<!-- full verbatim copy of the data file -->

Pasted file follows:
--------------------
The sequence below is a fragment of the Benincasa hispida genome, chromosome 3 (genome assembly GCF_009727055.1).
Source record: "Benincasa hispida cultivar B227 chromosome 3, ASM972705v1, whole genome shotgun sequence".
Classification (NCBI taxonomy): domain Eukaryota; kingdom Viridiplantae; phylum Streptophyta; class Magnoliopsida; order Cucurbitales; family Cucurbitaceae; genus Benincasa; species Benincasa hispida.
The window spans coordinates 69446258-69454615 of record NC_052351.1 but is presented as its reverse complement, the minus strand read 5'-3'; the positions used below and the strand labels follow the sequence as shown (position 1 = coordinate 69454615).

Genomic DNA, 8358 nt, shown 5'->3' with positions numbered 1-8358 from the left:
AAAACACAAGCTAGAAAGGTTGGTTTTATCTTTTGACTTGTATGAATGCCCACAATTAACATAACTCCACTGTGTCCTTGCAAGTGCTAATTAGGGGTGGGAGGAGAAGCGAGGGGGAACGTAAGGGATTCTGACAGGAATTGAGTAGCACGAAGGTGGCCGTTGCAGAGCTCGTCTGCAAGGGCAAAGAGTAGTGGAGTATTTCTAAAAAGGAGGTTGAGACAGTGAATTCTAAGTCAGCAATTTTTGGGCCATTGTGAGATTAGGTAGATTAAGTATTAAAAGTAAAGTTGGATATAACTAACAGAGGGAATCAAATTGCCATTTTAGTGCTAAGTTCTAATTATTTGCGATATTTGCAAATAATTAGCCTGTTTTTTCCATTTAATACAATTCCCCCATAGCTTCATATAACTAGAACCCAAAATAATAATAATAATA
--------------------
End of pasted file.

The sequence below is a fragment of the Benincasa hispida genome, chromosome 3 (genome assembly GCF_009727055.1).
Source record: "Benincasa hispida cultivar B227 chromosome 3, ASM972705v1, whole genome shotgun sequence".
Classification (NCBI taxonomy): domain Eukaryota; kingdom Viridiplantae; phylum Streptophyta; class Magnoliopsida; order Cucurbitales; family Cucurbitaceae; genus Benincasa; species Benincasa hispida.
The window spans coordinates 69446258-69454615 of record NC_052351.1 but is presented as its reverse complement, the minus strand read 5'-3'; the positions used below and the strand labels follow the sequence as shown (position 1 = coordinate 69454615).

Genomic DNA, 8358 nt, shown 5'->3' with positions numbered 1-8358 from the left:
AAAACACAAGCTAGAAAGGTTGGTTTTATCTTTTGACTTGTATGAATGCCCACAATTAACATAACTCCACTGTGTCCTTGCAAGTGCTAATTAGGGGTGGGAGGAGAAGCGAGGGGGAACGTAAGGGATTCTGACAGGAATTGAGTAGCACGAAGGTGGCCGTTGCAGAGCTCGTCTGCAAGGGCAAAGAGTAGTGGAGTATTTCTAAAAAGGAGGTTGAGACAGTGAATTCTAAGTCAGCAATTTTTGGGCCATTGTGAGATTAGGTAGATTAAGTATTAAAAGTAAAGTTGGATATAACTAACAGAGGGAATCAAATTGCCATTTTAGTGCTAAGTTCTAATTATTTGCGATATTTGCAAATAATTAGCCTGTTTTTTCCATTTAATACAATTCCCCCATAGCTTCATATAACTAGAACCCAAAATAATAATAATAATA